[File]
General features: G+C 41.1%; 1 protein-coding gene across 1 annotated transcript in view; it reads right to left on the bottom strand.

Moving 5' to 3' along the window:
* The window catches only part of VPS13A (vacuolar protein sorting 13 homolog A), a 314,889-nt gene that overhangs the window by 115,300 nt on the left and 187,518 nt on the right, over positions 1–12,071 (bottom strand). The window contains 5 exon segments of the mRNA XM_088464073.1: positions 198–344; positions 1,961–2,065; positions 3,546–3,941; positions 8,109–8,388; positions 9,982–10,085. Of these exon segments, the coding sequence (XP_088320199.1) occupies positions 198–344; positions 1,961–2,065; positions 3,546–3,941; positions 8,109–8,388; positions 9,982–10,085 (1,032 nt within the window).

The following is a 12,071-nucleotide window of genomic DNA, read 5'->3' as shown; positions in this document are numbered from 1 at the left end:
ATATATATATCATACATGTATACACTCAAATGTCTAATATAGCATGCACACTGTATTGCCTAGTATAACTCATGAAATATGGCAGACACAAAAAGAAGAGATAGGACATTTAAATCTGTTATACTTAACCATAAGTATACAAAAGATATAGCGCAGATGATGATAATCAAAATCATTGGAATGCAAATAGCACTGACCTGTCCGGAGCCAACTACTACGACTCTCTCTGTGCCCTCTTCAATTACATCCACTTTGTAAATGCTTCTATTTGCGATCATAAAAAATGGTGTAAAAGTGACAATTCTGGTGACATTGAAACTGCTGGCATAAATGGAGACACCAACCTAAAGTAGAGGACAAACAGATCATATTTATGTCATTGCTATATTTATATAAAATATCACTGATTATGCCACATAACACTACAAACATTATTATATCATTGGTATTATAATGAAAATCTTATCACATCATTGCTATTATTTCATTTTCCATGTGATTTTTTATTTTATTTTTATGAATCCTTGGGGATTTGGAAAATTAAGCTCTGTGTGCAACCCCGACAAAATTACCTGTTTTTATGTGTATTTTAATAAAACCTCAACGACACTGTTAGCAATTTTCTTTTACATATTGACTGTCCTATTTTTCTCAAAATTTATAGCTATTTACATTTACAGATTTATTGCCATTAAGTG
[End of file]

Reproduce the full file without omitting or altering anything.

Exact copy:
General features: G+C 41.1%; 1 protein-coding gene across 1 annotated transcript in view; it reads right to left on the bottom strand.

Moving 5' to 3' along the window:
* The window catches only part of VPS13A (vacuolar protein sorting 13 homolog A), a 314,889-nt gene that overhangs the window by 115,300 nt on the left and 187,518 nt on the right, over positions 1–12,071 (bottom strand). The window contains 5 exon segments of the mRNA XM_088464073.1: positions 198–344; positions 1,961–2,065; positions 3,546–3,941; positions 8,109–8,388; positions 9,982–10,085. Of these exon segments, the coding sequence (XP_088320199.1) occupies positions 198–344; positions 1,961–2,065; positions 3,546–3,941; positions 8,109–8,388; positions 9,982–10,085 (1,032 nt within the window).

The following is a 12,071-nucleotide window of genomic DNA, read 5'->3' as shown; positions in this document are numbered from 1 at the left end:
ATATATATATCATACATGTATACACTCAAATGTCTAATATAGCATGCACACTGTATTGCCTAGTATAACTCATGAAATATGGCAGACACAAAAAGAAGAGATAGGACATTTAAATCTGTTATACTTAACCATAAGTATACAAAAGATATAGCGCAGATGATGATAATCAAAATCATTGGAATGCAAATAGCACTGACCTGTCCGGAGCCAACTACTACGACTCTCTCTGTGCCCTCTTCAATTACATCCACTTTGTAAATGCTTCTATTTGCGATCATAAAAAATGGTGTAAAAGTGACAATTCTGGTGACATTGAAACTGCTGGCATAAATGGAGACACCAACCTAAAGTAGAGGACAAACAGATCATATTTATGTCATTGCTATATTTATATAAAATATCACTGATTATGCCACATAACACTACAAACATTATTATATCATTGGTATTATAATGAAAATCTTATCACATCATTGCTATTATTTCATTTTCCATGTGATTTTTTATTTTATTTTTATGAATCCTTGGGGATTTGGAAAATTAAGCTCTGTGTGCAACCCCGACAAAATTACCTGTTTTTATGTGTATTTTAATAAAACCTCAACGACACTGTTAGCAATTTTCTTTTACATATTGACTGTCCTATTTTTCTCAAAATTTATAGCTATTTACATTTACAGATTTATTGCCATTAAGTG